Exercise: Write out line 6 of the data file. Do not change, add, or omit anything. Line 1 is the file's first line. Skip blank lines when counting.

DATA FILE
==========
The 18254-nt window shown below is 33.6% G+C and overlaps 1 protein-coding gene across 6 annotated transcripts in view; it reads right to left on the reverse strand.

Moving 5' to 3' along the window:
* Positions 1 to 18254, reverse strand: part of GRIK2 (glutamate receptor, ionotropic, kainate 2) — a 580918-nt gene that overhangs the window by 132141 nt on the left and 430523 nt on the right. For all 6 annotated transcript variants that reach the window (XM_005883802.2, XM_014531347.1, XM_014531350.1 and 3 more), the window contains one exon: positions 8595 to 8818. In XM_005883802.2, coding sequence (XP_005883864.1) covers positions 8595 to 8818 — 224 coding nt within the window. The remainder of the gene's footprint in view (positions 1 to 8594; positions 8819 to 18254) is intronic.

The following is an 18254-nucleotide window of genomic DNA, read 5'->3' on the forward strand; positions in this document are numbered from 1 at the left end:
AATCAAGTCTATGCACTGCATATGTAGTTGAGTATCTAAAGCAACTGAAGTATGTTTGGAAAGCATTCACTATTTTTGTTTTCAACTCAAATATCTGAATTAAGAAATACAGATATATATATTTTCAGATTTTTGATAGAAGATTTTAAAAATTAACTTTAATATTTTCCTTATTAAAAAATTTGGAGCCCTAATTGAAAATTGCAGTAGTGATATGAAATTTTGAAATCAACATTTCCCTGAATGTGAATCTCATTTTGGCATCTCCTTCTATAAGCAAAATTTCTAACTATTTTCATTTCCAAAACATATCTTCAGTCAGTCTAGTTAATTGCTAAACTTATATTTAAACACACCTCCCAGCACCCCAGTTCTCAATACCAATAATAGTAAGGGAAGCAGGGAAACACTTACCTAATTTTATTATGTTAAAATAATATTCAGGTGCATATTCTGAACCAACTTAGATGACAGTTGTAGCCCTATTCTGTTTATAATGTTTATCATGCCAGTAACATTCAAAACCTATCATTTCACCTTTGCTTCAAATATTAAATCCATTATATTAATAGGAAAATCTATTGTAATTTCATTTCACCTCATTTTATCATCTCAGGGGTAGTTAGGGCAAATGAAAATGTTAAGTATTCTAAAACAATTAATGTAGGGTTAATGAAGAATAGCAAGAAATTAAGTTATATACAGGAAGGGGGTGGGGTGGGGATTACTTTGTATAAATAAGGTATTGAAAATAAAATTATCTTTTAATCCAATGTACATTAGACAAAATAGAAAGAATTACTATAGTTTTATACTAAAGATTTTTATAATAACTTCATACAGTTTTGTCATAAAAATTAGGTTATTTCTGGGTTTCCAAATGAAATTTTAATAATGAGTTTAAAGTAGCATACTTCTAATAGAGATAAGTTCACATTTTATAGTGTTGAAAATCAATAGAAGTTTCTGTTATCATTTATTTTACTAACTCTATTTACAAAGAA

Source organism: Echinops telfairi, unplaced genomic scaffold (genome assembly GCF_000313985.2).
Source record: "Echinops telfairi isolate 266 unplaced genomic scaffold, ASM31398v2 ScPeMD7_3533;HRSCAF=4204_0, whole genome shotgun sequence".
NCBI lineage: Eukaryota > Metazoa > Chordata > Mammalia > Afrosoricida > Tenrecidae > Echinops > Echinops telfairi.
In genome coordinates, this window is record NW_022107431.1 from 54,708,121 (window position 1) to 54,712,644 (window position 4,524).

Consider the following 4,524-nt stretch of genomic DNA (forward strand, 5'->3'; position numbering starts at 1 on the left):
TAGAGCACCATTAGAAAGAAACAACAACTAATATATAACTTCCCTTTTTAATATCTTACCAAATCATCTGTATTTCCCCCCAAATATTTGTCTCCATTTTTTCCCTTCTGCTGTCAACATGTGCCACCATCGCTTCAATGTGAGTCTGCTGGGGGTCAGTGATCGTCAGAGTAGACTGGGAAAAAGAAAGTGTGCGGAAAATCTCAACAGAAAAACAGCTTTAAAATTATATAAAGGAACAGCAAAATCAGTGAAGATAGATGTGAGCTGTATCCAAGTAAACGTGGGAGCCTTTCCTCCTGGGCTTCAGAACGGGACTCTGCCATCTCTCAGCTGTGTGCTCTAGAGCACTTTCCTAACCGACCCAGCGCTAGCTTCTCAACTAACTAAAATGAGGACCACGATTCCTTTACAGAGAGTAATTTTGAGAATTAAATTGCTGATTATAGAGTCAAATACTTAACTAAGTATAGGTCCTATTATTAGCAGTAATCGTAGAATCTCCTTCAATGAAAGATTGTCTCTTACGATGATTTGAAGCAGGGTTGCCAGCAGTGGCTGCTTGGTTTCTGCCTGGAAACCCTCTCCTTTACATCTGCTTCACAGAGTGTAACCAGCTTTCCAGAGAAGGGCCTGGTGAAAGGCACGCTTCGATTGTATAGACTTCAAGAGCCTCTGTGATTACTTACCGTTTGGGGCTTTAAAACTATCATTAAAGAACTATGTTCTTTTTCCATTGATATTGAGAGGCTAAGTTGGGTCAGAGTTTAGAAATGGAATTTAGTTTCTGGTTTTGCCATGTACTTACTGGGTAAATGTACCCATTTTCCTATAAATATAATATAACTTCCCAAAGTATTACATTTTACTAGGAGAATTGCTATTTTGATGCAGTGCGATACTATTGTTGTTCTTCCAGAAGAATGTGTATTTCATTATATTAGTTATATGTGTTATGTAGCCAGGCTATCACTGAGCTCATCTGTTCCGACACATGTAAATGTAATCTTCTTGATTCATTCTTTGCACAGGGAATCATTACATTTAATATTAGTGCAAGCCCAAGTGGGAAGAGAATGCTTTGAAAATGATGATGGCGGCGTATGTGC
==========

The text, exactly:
Source organism: Echinops telfairi, unplaced genomic scaffold (genome assembly GCF_000313985.2).